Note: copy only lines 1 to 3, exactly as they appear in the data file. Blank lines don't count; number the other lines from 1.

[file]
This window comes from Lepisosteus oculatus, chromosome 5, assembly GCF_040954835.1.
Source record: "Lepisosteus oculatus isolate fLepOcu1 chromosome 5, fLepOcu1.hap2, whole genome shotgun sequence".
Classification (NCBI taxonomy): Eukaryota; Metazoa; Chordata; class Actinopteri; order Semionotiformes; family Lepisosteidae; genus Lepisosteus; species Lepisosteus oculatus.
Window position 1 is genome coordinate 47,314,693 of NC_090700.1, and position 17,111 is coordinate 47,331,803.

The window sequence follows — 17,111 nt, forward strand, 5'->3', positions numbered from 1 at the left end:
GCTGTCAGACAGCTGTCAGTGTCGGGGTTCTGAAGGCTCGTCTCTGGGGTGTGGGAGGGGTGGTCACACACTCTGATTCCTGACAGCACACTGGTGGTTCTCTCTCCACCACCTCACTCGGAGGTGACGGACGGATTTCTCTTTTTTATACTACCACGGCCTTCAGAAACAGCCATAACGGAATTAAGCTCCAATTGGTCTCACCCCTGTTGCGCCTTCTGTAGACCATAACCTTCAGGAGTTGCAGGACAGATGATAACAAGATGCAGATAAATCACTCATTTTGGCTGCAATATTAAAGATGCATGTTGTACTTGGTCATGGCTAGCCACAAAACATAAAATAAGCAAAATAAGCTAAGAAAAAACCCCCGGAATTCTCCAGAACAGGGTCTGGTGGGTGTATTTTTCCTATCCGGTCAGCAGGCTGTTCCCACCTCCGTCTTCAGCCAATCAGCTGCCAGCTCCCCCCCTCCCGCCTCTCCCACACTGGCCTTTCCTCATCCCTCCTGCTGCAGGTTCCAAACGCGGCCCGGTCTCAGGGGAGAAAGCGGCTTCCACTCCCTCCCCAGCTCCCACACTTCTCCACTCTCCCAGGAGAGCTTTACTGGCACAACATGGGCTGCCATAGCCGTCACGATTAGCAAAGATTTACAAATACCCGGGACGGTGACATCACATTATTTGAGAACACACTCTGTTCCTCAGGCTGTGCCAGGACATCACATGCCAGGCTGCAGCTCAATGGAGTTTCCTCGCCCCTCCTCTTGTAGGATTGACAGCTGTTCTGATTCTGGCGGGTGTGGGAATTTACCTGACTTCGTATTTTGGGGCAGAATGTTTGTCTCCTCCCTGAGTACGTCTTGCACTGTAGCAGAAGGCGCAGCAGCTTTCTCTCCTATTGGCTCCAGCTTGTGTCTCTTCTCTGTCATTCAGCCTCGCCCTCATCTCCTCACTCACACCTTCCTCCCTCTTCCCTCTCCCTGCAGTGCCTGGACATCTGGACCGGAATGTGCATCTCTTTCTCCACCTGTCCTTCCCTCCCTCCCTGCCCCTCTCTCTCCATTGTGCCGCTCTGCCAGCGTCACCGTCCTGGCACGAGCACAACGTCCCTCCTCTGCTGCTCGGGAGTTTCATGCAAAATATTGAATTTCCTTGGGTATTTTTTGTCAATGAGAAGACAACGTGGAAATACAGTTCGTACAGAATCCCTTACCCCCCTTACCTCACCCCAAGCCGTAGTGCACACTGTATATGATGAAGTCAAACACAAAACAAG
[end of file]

This window comes from Lepisosteus oculatus, chromosome 5, assembly GCF_040954835.1.
Source record: "Lepisosteus oculatus isolate fLepOcu1 chromosome 5, fLepOcu1.hap2, whole genome shotgun sequence".
Classification (NCBI taxonomy): Eukaryota; Metazoa; Chordata; class Actinopteri; order Semionotiformes; family Lepisosteidae; genus Lepisosteus; species Lepisosteus oculatus.